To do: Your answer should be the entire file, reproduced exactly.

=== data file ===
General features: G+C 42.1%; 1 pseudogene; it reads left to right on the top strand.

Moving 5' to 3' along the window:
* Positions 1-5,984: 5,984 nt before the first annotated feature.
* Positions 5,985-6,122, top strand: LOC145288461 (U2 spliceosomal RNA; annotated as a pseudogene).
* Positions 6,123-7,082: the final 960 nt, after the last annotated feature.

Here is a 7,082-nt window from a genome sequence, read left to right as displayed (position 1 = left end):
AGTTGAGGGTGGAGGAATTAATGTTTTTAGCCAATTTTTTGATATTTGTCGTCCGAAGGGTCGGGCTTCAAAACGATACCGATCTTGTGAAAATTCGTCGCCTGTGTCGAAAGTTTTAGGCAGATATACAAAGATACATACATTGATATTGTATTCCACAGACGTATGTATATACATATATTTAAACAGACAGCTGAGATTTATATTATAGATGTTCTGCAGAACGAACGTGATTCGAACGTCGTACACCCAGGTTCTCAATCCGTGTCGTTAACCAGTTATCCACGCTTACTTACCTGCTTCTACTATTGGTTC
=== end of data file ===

General features: G+C 42.1%; 1 pseudogene; it reads left to right on the top strand.

Moving 5' to 3' along the window:
* Positions 1-5,984: 5,984 nt before the first annotated feature.
* Positions 5,985-6,122, top strand: LOC145288461 (U2 spliceosomal RNA; annotated as a pseudogene).
* Positions 6,123-7,082: the final 960 nt, after the last annotated feature.

Here is a 7,082-nt window from a genome sequence, read left to right as displayed (position 1 = left end):
AGTTGAGGGTGGAGGAATTAATGTTTTTAGCCAATTTTTTGATATTTGTCGTCCGAAGGGTCGGGCTTCAAAACGATACCGATCTTGTGAAAATTCGTCGCCTGTGTCGAAAGTTTTAGGCAGATATACAAAGATACATACATTGATATTGTATTCCACAGACGTATGTATATACATATATTTAAACAGACAGCTGAGATTTATATTATAGATGTTCTGCAGAACGAACGTGATTCGAACGTCGTACACCCAGGTTCTCAATCCGTGTCGTTAACCAGTTATCCACGCTTACTTACCTGCTTCTACTATTGGTTC